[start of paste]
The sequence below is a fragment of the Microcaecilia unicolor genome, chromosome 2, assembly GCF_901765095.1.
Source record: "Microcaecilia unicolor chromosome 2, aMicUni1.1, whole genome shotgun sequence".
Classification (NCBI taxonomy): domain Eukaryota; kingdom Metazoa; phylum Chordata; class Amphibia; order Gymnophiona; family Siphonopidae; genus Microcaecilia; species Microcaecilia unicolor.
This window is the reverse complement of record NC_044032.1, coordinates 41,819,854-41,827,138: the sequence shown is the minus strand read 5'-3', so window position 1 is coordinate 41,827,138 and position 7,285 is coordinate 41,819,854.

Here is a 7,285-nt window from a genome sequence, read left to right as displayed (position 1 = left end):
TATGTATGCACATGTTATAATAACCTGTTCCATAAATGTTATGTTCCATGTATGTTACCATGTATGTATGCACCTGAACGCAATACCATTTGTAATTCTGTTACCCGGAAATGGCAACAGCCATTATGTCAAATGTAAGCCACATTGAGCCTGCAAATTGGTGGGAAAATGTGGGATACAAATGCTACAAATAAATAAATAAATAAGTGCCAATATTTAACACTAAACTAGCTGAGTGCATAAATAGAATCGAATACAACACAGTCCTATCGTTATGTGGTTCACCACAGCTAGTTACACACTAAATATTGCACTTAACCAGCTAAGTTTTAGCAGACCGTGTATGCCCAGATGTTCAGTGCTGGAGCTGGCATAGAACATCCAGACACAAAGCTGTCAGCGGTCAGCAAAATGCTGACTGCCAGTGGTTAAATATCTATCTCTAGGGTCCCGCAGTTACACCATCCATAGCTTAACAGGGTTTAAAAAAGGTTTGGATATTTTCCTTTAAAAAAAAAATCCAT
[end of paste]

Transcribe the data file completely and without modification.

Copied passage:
The sequence below is a fragment of the Microcaecilia unicolor genome, chromosome 2, assembly GCF_901765095.1.
Source record: "Microcaecilia unicolor chromosome 2, aMicUni1.1, whole genome shotgun sequence".
Classification (NCBI taxonomy): domain Eukaryota; kingdom Metazoa; phylum Chordata; class Amphibia; order Gymnophiona; family Siphonopidae; genus Microcaecilia; species Microcaecilia unicolor.
This window is the reverse complement of record NC_044032.1, coordinates 41,819,854-41,827,138: the sequence shown is the minus strand read 5'-3', so window position 1 is coordinate 41,827,138 and position 7,285 is coordinate 41,819,854.

Here is a 7,285-nt window from a genome sequence, read left to right as displayed (position 1 = left end):
TATGTATGCACATGTTATAATAACCTGTTCCATAAATGTTATGTTCCATGTATGTTACCATGTATGTATGCACCTGAACGCAATACCATTTGTAATTCTGTTACCCGGAAATGGCAACAGCCATTATGTCAAATGTAAGCCACATTGAGCCTGCAAATTGGTGGGAAAATGTGGGATACAAATGCTACAAATAAATAAATAAATAAGTGCCAATATTTAACACTAAACTAGCTGAGTGCATAAATAGAATCGAATACAACACAGTCCTATCGTTATGTGGTTCACCACAGCTAGTTACACACTAAATATTGCACTTAACCAGCTAAGTTTTAGCAGACCGTGTATGCCCAGATGTTCAGTGCTGGAGCTGGCATAGAACATCCAGACACAAAGCTGTCAGCGGTCAGCAAAATGCTGACTGCCAGTGGTTAAATATCTATCTCTAGGGTCCCGCAGTTACACCATCCATAGCTTAACAGGGTTTAAAAAAGGTTTGGATATTTTCCTTTAAAAAAAAAATCCAT